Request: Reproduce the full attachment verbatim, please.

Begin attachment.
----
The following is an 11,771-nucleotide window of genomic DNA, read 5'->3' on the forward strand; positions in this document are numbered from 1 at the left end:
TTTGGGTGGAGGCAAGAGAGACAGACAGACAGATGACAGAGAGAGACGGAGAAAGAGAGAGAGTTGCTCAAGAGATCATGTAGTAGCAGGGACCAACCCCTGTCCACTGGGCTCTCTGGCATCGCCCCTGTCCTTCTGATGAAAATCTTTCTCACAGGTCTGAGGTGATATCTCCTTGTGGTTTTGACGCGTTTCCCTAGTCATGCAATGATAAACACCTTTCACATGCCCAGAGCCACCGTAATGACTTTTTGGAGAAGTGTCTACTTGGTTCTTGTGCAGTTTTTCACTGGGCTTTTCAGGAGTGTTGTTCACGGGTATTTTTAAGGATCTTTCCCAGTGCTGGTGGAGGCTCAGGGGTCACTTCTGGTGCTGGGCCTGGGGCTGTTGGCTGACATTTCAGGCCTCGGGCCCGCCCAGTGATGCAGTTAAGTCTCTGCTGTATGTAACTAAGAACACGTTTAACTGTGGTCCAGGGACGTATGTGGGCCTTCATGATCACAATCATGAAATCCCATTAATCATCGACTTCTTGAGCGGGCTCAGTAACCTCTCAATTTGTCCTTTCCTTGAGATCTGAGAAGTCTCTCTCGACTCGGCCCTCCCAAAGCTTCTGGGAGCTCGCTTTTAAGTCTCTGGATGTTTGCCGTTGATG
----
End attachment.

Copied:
The following is an 11,771-nucleotide window of genomic DNA, read 5'->3' on the forward strand; positions in this document are numbered from 1 at the left end:
TTTGGGTGGAGGCAAGAGAGACAGACAGACAGATGACAGAGAGAGACGGAGAAAGAGAGAGAGTTGCTCAAGAGATCATGTAGTAGCAGGGACCAACCCCTGTCCACTGGGCTCTCTGGCATCGCCCCTGTCCTTCTGATGAAAATCTTTCTCACAGGTCTGAGGTGATATCTCCTTGTGGTTTTGACGCGTTTCCCTAGTCATGCAATGATAAACACCTTTCACATGCCCAGAGCCACCGTAATGACTTTTTGGAGAAGTGTCTACTTGGTTCTTGTGCAGTTTTTCACTGGGCTTTTCAGGAGTGTTGTTCACGGGTATTTTTAAGGATCTTTCCCAGTGCTGGTGGAGGCTCAGGGGTCACTTCTGGTGCTGGGCCTGGGGCTGTTGGCTGACATTTCAGGCCTCGGGCCCGCCCAGTGATGCAGTTAAGTCTCTGCTGTATGTAACTAAGAACACGTTTAACTGTGGTCCAGGGACGTATGTGGGCCTTCATGATCACAATCATGAAATCCCATTAATCATCGACTTCTTGAGCGGGCTCAGTAACCTCTCAATTTGTCCTTTCCTTGAGATCTGAGAAGTCTCTCTCGACTCGGCCCTCCCAAAGCTTCTGGGAGCTCGCTTTTAAGTCTCTGGATGTTTGCCGTTGATG